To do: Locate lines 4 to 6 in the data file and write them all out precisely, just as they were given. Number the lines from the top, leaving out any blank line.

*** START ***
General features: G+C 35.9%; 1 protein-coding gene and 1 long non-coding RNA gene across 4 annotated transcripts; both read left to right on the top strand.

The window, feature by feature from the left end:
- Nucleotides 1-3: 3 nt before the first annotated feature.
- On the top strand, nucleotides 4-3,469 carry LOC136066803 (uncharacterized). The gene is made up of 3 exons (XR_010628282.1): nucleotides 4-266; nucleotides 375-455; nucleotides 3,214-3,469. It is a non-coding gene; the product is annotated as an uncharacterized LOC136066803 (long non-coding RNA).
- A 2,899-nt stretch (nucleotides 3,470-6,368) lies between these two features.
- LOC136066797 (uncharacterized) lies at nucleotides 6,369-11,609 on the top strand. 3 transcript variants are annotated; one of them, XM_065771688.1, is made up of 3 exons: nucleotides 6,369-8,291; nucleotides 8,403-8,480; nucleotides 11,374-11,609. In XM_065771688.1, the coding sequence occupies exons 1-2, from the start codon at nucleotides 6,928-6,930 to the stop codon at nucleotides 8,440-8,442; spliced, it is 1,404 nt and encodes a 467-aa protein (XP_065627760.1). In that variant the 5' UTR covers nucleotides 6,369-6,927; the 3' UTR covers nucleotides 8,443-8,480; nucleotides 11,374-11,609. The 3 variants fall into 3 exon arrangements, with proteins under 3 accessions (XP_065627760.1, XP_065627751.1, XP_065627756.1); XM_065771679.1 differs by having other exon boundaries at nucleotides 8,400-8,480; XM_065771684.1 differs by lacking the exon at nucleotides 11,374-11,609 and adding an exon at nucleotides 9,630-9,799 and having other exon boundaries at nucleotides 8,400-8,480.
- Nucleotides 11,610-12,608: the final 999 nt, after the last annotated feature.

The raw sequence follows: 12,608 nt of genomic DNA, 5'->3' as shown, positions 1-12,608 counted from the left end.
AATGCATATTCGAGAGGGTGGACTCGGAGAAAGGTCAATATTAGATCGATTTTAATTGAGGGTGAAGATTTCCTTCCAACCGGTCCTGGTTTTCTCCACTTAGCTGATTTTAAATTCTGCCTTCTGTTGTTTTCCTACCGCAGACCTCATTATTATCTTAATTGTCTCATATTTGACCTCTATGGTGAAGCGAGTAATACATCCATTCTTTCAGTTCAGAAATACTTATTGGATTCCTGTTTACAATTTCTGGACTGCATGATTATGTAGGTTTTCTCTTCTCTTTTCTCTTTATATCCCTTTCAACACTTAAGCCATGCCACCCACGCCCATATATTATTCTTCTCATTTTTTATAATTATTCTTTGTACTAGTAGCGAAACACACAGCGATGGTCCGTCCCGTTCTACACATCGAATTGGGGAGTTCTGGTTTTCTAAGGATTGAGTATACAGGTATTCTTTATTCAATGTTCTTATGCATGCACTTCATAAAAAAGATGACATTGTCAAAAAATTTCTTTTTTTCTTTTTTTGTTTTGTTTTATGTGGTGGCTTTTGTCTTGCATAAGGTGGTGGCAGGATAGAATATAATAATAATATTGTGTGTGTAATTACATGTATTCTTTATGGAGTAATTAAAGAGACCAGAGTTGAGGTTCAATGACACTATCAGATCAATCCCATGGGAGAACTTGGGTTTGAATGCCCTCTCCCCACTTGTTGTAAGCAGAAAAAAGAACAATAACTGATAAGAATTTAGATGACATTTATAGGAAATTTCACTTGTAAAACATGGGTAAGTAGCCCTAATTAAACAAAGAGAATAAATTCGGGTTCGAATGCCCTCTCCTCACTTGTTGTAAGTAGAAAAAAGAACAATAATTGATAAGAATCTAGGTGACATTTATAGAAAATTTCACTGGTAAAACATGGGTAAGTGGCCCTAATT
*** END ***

- On the top strand, nucleotides 4-3,469 carry LOC136066803 (uncharacterized). The gene is made up of 3 exons (XR_010628282.1): nucleotides 4-266; nucleotides 375-455; nucleotides 3,214-3,469. It is a non-coding gene; the product is annotated as an uncharacterized LOC136066803 (long non-coding RNA).
- A 2,899-nt stretch (nucleotides 3,470-6,368) lies between these two features.
- LOC136066797 (uncharacterized) lies at nucleotides 6,369-11,609 on the top strand. 3 transcript variants are annotated; one of them, XM_065771688.1, is made up of 3 exons: nucleotides 6,369-8,291; nucleotides 8,403-8,480; nucleotides 11,374-11,609. In XM_065771688.1, the coding sequence occupies exons 1-2, from the start codon at nucleotides 6,928-6,930 to the stop codon at nucleotides 8,440-8,442; spliced, it is 1,404 nt and encodes a 467-aa protein (XP_065627760.1). In that variant the 5' UTR covers nucleotides 6,369-6,927; the 3' UTR covers nucleotides 8,443-8,480; nucleotides 11,374-11,609. The 3 variants fall into 3 exon arrangements, with proteins under 3 accessions (XP_065627760.1, XP_065627751.1, XP_065627756.1); XM_065771679.1 differs by having other exon boundaries at nucleotides 8,400-8,480; XM_065771684.1 differs by lacking the exon at nucleotides 11,374-11,609 and adding an exon at nucleotides 9,630-9,799 and having other exon boundaries at nucleotides 8,400-8,480.